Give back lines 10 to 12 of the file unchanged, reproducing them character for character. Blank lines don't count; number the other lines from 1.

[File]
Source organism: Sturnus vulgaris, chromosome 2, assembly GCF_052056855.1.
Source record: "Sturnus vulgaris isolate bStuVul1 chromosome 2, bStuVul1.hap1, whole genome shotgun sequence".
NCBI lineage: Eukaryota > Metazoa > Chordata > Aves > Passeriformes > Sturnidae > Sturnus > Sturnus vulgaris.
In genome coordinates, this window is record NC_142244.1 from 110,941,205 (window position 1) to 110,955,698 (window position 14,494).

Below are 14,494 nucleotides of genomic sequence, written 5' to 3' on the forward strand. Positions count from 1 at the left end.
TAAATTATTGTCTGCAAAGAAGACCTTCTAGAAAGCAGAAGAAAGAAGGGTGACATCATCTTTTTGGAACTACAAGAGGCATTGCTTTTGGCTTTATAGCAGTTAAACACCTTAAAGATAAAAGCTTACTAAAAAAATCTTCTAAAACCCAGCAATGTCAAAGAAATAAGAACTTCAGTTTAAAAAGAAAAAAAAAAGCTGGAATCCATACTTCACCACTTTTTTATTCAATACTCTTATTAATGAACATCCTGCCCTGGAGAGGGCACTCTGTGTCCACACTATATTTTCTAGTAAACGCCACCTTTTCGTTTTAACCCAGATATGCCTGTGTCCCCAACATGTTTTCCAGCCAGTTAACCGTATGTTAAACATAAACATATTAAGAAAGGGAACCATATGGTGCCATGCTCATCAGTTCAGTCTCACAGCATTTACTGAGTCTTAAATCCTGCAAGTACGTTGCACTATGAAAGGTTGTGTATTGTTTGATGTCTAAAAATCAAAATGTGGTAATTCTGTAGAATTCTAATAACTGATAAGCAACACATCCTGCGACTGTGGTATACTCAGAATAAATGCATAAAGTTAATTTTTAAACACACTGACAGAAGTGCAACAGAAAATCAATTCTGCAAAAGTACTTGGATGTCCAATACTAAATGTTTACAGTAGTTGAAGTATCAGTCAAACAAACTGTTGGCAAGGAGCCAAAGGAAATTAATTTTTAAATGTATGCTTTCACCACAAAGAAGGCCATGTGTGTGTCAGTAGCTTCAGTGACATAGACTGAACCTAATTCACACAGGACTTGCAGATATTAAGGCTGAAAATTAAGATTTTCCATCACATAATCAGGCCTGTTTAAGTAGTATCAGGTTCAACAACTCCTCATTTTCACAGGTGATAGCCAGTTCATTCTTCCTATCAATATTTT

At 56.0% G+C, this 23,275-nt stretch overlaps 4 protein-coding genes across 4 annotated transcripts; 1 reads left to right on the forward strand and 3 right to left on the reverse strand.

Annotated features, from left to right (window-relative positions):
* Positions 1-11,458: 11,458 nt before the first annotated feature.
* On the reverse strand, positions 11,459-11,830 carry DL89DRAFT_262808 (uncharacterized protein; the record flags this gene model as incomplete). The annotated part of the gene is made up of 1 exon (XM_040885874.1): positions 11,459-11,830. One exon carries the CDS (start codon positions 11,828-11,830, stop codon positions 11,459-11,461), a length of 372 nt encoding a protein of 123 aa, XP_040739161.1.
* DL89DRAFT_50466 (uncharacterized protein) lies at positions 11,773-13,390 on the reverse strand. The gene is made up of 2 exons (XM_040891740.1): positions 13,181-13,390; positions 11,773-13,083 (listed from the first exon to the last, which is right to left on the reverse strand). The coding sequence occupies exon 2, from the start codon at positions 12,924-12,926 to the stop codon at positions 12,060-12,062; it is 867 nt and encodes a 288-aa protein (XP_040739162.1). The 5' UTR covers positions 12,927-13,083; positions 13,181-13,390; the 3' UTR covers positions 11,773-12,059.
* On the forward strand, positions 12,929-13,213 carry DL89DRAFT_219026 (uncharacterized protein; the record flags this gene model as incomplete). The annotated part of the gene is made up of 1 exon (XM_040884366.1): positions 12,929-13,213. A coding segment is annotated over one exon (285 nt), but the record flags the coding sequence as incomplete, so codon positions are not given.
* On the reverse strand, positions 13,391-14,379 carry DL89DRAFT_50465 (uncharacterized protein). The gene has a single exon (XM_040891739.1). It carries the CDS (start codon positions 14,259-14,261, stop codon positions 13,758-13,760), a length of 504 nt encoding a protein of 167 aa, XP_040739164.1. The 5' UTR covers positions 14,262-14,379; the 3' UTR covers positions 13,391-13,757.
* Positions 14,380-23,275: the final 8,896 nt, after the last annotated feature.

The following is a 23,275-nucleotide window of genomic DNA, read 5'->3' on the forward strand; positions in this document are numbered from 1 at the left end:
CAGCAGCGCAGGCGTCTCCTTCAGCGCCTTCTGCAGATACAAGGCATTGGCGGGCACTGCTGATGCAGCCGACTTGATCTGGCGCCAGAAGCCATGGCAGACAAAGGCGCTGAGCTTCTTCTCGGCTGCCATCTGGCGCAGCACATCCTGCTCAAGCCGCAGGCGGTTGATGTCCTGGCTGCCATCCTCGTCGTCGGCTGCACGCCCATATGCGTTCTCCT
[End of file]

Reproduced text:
* On the reverse strand, positions 11,459-11,830 carry DL89DRAFT_262808 (uncharacterized protein; the record flags this gene model as incomplete). The annotated part of the gene is made up of 1 exon (XM_040885874.1): positions 11,459-11,830. One exon carries the CDS (start codon positions 11,828-11,830, stop codon positions 11,459-11,461), a length of 372 nt encoding a protein of 123 aa, XP_040739161.1.
* DL89DRAFT_50466 (uncharacterized protein) lies at positions 11,773-13,390 on the reverse strand. The gene is made up of 2 exons (XM_040891740.1): positions 13,181-13,390; positions 11,773-13,083 (listed from the first exon to the last, which is right to left on the reverse strand). The coding sequence occupies exon 2, from the start codon at positions 12,924-12,926 to the stop codon at positions 12,060-12,062; it is 867 nt and encodes a 288-aa protein (XP_040739162.1). The 5' UTR covers positions 12,927-13,083; positions 13,181-13,390; the 3' UTR covers positions 11,773-12,059.
* On the forward strand, positions 12,929-13,213 carry DL89DRAFT_219026 (uncharacterized protein; the record flags this gene model as incomplete). The annotated part of the gene is made up of 1 exon (XM_040884366.1): positions 12,929-13,213. A coding segment is annotated over one exon (285 nt), but the record flags the coding sequence as incomplete, so codon positions are not given.